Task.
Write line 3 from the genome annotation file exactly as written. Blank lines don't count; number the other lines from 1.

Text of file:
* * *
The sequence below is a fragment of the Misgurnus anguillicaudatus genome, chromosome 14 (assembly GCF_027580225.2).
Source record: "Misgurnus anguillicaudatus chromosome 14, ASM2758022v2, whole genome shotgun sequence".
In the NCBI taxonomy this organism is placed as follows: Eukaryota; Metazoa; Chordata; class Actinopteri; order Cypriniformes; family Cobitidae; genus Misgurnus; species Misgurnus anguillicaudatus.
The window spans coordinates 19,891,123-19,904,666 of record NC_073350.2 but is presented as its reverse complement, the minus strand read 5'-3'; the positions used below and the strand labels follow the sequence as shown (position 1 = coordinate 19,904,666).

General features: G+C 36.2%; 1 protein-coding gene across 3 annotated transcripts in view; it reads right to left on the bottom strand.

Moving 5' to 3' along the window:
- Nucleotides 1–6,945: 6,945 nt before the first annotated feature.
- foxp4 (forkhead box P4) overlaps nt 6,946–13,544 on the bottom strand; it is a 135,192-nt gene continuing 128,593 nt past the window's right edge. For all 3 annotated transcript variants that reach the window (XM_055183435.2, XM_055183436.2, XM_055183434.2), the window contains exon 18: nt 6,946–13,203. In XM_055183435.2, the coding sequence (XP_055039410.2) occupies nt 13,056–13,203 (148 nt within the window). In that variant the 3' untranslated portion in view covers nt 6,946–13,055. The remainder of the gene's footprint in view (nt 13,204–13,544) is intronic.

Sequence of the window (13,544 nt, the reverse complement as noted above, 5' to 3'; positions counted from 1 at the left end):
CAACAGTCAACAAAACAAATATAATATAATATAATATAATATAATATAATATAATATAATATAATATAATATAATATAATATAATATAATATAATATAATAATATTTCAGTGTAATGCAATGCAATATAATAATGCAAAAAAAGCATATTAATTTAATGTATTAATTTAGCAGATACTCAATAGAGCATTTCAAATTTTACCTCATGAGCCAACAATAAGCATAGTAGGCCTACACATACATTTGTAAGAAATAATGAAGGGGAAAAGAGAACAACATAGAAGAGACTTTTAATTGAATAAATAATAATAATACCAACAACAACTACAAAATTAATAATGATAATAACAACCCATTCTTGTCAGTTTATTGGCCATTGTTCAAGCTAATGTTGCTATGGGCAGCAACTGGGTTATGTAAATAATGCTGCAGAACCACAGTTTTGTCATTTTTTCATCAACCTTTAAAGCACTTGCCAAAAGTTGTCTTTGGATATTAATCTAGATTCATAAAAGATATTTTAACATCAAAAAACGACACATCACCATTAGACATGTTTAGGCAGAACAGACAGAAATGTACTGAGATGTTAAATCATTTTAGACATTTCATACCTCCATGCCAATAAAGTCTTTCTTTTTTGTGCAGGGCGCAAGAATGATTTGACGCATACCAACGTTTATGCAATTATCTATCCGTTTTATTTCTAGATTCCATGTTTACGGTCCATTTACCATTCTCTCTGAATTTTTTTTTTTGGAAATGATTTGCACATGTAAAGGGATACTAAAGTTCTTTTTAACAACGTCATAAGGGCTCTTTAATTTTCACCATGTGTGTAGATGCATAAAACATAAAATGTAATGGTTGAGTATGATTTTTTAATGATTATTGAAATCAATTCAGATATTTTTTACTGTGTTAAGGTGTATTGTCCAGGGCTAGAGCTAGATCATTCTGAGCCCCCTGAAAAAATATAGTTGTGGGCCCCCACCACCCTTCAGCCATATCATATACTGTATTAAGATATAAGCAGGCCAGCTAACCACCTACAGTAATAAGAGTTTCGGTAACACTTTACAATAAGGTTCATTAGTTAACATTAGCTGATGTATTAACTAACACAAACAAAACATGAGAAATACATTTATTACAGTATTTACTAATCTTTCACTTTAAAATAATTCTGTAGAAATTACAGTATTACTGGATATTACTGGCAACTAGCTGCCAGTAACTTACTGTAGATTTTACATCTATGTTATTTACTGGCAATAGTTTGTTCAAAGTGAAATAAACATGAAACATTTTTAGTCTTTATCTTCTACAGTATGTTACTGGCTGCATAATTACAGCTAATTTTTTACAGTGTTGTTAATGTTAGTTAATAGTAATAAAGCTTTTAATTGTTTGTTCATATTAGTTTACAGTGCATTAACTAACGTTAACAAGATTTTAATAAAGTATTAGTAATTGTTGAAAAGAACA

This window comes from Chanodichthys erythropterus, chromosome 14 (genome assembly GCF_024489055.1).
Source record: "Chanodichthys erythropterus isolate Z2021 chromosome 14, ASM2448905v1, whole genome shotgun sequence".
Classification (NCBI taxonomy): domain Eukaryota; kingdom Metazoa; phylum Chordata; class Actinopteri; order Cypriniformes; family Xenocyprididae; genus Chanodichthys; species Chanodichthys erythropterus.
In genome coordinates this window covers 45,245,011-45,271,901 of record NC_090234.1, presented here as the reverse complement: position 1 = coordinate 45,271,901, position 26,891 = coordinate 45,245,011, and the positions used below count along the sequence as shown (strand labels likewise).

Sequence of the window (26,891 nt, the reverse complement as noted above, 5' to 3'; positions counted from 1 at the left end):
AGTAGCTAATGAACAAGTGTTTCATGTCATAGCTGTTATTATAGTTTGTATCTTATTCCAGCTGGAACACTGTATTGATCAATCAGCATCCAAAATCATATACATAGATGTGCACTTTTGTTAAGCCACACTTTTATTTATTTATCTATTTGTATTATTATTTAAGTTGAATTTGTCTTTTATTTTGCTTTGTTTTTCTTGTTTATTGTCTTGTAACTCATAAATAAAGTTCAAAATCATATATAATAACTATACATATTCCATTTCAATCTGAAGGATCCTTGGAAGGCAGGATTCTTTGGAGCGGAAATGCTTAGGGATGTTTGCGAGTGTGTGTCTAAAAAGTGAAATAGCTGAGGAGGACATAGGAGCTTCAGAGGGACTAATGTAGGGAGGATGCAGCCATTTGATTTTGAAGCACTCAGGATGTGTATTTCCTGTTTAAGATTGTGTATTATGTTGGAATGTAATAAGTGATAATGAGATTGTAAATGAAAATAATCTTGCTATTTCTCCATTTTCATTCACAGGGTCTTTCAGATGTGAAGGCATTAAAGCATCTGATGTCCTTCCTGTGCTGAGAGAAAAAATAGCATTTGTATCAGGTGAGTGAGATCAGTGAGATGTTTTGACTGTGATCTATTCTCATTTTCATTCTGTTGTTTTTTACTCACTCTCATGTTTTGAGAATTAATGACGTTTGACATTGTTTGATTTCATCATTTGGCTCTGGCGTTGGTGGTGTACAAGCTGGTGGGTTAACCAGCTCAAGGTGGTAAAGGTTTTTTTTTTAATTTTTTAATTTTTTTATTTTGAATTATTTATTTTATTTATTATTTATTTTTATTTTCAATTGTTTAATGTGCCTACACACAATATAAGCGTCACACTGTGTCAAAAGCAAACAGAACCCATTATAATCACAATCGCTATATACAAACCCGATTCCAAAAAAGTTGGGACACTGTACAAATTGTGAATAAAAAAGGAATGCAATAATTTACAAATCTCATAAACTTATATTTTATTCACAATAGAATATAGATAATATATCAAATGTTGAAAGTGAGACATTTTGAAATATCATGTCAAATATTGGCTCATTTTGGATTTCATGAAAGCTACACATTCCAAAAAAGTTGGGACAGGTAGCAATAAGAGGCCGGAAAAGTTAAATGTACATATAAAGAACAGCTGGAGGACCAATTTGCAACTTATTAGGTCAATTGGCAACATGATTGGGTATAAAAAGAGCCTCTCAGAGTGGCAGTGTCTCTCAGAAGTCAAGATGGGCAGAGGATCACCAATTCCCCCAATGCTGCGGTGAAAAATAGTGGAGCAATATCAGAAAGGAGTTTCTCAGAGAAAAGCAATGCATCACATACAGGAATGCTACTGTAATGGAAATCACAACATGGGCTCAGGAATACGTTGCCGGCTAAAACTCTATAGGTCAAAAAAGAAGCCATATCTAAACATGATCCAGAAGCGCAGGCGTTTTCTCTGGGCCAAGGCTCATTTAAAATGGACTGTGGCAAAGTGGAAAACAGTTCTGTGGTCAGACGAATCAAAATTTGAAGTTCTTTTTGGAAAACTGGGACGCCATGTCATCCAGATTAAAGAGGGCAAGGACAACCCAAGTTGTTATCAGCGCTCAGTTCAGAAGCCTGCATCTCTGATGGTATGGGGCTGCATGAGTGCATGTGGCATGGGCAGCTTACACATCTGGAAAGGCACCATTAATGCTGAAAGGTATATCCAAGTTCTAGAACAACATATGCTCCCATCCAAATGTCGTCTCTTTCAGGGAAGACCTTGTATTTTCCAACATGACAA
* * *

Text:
In the NCBI taxonomy this organism is placed as follows: Eukaryota; Metazoa; Chordata; class Actinopteri; order Cypriniformes; family Cobitidae; genus Misgurnus; species Misgurnus anguillicaudatus.